A new Israeli app helps visually impaired individuals navigate through crowded spaces safely.
A pioneering smartphone accessibility application launched last week seeks to help orient the visually impaired through crowded indoor spaces, such as malls, hospitals and universities.
Ra’anana-based RightHear was founded by Idan Meir and Gil Elgrably and is billed as an app that “offers an innovative indoor orientation and mobility solution for people who are blind or visually impaired.”
The RightHear app was developed almost accidentally, as Meir and Elgrably had originally developed technology meant to offer virtual on-the-spot coupons to shoppers, the Israel21c website reported this week. They soon realized, however, that rather than marketing the application to end users, they could pitch it to the venues as a way of making their space accessible to the visually impaired.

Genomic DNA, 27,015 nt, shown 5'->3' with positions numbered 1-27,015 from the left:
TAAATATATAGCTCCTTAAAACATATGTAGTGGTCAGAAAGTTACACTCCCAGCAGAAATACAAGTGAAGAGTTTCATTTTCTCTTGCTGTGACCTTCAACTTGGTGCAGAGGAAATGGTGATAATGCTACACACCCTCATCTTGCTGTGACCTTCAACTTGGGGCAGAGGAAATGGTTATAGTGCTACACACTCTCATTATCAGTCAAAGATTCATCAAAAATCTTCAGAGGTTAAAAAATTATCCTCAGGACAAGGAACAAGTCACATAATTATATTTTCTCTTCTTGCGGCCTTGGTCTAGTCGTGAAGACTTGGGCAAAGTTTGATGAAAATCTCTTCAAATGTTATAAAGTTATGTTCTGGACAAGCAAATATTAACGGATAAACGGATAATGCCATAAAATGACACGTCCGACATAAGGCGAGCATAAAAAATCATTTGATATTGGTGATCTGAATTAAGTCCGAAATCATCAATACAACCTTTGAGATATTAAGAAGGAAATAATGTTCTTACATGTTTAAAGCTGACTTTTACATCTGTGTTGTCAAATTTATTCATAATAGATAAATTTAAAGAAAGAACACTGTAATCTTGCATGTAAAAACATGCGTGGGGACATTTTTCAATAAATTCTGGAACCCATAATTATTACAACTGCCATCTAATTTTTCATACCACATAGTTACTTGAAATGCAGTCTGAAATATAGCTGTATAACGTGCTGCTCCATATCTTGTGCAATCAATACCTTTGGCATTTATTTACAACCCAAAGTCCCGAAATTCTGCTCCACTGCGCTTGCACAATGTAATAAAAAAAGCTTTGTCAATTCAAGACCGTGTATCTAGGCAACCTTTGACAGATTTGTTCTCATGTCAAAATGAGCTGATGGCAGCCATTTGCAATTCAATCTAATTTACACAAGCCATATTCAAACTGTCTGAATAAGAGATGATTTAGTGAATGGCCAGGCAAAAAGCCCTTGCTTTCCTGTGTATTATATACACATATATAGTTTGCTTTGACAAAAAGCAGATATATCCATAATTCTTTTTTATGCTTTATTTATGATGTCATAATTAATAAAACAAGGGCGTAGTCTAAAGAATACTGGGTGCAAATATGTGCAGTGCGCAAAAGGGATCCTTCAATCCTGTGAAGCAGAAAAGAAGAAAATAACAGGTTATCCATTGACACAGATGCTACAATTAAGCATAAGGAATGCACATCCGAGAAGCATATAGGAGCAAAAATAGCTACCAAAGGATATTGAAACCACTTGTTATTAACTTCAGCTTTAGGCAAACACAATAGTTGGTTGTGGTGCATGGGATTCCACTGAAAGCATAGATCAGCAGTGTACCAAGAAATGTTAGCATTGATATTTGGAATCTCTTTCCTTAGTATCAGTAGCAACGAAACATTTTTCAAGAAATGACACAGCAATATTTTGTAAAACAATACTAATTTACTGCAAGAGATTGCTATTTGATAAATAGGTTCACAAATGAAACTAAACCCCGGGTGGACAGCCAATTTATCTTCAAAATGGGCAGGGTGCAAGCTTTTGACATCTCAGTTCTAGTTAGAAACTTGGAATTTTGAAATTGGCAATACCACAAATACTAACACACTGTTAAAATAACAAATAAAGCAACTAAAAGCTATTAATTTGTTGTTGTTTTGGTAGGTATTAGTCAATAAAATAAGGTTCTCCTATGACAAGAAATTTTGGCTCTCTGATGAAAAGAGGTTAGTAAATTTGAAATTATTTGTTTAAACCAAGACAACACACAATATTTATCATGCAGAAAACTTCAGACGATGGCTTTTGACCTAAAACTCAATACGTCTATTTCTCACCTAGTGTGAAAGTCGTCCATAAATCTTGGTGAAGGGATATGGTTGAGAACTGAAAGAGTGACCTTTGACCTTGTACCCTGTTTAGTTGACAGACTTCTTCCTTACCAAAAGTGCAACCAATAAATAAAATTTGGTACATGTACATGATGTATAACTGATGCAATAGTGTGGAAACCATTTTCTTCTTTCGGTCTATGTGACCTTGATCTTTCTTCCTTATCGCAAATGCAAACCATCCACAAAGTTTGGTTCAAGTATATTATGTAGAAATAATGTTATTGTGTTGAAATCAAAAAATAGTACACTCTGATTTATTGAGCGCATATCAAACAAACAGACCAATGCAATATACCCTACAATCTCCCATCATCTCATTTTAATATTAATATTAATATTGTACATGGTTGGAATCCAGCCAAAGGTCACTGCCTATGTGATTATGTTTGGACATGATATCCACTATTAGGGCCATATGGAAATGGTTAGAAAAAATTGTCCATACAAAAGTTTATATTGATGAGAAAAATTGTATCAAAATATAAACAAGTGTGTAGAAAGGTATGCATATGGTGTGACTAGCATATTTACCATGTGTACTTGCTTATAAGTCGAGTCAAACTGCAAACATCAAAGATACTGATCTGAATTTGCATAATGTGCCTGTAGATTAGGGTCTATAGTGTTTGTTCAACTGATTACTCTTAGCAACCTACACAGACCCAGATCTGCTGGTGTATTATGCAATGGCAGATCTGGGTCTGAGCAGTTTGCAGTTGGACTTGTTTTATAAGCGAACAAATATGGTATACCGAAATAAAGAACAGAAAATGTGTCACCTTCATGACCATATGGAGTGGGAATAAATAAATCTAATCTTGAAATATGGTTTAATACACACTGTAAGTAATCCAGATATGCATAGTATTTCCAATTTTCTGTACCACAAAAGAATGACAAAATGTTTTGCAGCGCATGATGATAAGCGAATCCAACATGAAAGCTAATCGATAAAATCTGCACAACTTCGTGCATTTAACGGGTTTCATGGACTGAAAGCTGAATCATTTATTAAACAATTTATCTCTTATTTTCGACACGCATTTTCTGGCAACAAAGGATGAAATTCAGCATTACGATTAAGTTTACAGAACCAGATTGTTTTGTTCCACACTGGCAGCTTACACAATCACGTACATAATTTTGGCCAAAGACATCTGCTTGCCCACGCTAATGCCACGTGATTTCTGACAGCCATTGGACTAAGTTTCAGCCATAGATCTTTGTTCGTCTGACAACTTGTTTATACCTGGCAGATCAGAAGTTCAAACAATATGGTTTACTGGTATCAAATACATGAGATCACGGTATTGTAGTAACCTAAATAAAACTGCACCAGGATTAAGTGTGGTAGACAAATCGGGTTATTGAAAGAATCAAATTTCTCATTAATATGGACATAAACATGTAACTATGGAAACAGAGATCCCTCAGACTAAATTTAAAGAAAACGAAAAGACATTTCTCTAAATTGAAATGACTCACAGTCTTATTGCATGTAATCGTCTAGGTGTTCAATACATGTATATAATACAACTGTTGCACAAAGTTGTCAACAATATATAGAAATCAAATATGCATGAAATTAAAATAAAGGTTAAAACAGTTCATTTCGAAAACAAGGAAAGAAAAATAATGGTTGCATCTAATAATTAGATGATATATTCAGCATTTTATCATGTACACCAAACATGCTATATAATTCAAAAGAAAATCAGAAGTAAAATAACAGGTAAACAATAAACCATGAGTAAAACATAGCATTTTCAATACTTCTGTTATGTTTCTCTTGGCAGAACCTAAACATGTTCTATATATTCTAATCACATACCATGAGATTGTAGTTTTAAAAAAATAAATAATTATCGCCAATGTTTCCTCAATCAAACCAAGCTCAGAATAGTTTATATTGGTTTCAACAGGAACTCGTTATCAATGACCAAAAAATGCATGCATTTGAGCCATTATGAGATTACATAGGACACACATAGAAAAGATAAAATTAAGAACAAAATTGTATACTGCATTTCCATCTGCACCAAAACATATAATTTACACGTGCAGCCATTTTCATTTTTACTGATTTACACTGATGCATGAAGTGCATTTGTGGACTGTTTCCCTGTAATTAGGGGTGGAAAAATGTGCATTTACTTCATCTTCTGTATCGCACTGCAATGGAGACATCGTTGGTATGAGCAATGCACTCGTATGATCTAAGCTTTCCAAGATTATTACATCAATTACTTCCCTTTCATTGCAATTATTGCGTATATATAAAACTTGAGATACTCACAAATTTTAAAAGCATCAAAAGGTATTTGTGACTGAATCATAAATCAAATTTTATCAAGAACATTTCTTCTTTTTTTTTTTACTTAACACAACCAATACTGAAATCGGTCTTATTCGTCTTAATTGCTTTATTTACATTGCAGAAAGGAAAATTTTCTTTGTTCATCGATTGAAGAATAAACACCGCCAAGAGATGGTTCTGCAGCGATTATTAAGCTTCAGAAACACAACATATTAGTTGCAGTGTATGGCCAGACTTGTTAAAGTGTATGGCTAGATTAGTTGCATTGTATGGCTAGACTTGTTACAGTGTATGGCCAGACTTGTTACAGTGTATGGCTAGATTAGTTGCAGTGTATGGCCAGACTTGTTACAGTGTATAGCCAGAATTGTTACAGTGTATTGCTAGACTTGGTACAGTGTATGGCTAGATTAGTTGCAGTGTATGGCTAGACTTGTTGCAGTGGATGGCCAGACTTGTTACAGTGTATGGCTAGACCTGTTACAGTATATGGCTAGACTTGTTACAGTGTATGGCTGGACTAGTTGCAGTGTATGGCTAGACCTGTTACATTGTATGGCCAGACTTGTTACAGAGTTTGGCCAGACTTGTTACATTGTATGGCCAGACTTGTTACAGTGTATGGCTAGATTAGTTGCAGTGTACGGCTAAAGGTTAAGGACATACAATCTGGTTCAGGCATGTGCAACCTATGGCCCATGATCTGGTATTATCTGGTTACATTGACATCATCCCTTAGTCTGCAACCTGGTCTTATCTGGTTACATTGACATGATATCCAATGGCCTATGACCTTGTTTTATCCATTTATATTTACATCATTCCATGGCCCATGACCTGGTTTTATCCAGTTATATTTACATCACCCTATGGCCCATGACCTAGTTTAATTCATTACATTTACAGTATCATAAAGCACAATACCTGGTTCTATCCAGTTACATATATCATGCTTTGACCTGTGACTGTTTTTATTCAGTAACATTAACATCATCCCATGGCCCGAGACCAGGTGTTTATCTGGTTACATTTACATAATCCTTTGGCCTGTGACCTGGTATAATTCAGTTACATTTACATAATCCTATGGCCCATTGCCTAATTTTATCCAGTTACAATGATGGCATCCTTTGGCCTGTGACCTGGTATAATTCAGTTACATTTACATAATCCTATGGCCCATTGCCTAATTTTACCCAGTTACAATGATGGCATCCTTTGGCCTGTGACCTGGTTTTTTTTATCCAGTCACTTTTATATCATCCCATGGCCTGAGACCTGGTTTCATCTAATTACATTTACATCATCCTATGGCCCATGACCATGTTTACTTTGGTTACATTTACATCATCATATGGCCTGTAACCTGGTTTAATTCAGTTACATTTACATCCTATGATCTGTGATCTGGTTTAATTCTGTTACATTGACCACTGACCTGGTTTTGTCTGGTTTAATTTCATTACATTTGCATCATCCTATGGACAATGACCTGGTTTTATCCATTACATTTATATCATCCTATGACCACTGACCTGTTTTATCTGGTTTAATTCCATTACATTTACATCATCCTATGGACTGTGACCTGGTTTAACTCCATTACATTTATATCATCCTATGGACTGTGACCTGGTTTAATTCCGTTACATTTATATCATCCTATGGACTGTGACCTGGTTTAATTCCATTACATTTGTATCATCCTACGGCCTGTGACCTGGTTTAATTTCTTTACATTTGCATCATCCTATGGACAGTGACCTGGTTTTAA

“We didn’t even know if blind people used smartphones or apps since they’re so visual,” Meir told Israel21c, adding that once the prototype was designed—during a 2015 event in Ra’anana—the municipality put the app developers in touch with several blind people in the city to try it.
“They were blown away. They were so excited about it, even though we didn’t have a product yet,” he said.
Meir and Elgrably have spent the last two years developing RightHear, which is currently operational at 200 venues. The app is free for users, and RightHear charges the venues a fee based on the number of access spots that are deployed.